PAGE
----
Lughnasadh: A Pagan Sabbat Celebrated on August 1st


With August and fall quickly approaching, now is the perfect time to learn about one of the Pagan Sabbats: Lughnasadh.


Lughnasadh is a celebration of the grain harvest and occurs right in between summer and fall. This holiday has significant meaning and history and is still celebrated by pagans today.


Let’s explore the origins of Lughnasadh, how it was celebrated in the past, and some of the ways modern pagans celebrate it today.


What is Lughnasadh?


Originally, Lughnasadh was a Celtic festival that honored Lugh, the Celtic god of craftsmanship. Lugh was known for his skill in crafting, blacksmithing, and warfare.


The holiday eventually spread to other cultures, who celebrated it as a time to give thanks for the summer harvest. And for many pagans, it is still a time to give thanks for all that is provided for us.


Grain was an important crop with ancient pagans, as they used it to make bread and beer. As such an important staple, the grain harvest was a time of grand celebration and abundance. Grains were also considered a symbol of the cycle of life, death, and rebirth.


How Was Lughnasadh Celebrated in the Past?


To celebrate the grain harvest, ancient pagans would bake bread and cakes. This was a time of feasting and giving thanks for the food that would sustain them through the winter months.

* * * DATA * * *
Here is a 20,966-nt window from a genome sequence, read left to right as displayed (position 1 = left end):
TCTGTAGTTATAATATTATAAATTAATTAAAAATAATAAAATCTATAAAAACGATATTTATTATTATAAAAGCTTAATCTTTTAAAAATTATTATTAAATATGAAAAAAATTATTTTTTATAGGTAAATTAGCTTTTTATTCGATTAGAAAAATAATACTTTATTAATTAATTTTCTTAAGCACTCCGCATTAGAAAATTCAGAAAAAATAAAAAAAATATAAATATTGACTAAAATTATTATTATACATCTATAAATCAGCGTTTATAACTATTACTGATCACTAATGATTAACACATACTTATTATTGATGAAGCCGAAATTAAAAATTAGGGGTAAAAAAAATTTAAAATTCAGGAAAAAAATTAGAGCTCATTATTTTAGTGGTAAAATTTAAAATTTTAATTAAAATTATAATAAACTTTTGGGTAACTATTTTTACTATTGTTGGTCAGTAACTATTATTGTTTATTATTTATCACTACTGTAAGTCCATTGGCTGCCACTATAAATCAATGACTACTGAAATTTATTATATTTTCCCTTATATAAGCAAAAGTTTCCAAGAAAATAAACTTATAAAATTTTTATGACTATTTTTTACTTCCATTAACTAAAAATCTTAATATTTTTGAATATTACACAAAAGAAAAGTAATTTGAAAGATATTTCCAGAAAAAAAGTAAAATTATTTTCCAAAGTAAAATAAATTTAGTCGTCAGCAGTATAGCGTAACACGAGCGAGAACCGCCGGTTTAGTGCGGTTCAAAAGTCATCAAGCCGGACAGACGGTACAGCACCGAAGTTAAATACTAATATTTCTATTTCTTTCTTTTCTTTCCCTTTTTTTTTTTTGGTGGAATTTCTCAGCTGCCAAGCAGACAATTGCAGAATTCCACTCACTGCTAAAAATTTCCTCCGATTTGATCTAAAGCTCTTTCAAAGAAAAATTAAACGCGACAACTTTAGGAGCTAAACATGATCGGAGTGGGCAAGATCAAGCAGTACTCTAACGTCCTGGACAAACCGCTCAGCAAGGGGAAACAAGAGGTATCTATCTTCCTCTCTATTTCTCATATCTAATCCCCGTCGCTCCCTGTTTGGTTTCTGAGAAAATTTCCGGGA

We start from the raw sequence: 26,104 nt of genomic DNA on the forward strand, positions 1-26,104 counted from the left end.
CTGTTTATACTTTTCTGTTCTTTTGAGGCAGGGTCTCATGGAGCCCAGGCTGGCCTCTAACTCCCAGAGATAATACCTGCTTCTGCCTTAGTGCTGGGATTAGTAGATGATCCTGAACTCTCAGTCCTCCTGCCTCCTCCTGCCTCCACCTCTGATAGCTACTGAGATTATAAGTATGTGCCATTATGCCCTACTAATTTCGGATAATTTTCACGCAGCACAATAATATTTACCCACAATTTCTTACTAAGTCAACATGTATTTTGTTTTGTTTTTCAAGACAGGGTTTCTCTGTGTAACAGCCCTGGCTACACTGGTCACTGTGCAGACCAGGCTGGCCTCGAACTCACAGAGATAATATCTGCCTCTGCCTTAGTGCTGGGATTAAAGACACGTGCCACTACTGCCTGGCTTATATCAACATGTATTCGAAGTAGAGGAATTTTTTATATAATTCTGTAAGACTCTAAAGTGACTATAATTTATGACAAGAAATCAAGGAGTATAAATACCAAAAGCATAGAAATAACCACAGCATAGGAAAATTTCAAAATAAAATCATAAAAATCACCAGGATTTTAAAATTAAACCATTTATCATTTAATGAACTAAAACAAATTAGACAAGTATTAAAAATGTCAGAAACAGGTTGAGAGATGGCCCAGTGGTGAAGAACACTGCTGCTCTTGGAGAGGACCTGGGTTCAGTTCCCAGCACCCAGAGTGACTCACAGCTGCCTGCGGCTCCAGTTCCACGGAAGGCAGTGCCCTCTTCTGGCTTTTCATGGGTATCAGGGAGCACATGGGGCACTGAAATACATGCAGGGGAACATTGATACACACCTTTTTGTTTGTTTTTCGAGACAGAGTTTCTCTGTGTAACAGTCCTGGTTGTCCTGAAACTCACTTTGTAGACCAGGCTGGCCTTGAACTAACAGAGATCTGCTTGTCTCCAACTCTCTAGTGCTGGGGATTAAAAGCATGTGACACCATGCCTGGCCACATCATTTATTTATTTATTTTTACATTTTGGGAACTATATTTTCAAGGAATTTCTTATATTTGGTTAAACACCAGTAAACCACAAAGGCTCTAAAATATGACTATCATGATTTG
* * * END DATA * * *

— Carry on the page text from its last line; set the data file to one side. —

Lughnasadh was also typically celebrated with many games and gatherings. For many cultures, it was a time of community and coming together to enjoy the fruits of the harvest.


As the first sheaths of grains were cut and fruit gathered, they were often given an offering to the gods. This was a way of giving thanks for a good harvest and asking for continued blessings in the future. After the offering, a feast would typically ensue where everyone would enjoy the fruits of the harvest.


Festivals were held all over Europe to celebrate the grain harvest and for people to come together, trade goods, and enjoy entertainment. There were also competitions held, such as horse racing and sports.


Modern Celebration of Lughnasadh


While the celebration of Lughnasadh has changed over the centuries, it is still a significant Sabbat for pagans today. Many modern pagans celebrate this holiday by baking bread and cakes and decorating their altars with symbols of the season.


Some of these symbols include:


  • Scythes
  • Corn dolls
  • Fruits and vegetables harvested at this time
  • Decorations in the colors of the harvest: gold and green
  • Plants and grains


This is also a great time to reflect on the earth’s bounty and all it provides for us. We can give thanks for our food and the crops that will sustain us through the winter months.


Lughnasadh is also a time to come together with friends and family, enjoy each other’s company, and give thanks for all we receive. Use this time to celebrate the cycle of life, death, and rebirth and to reflect on the changing of the seasons.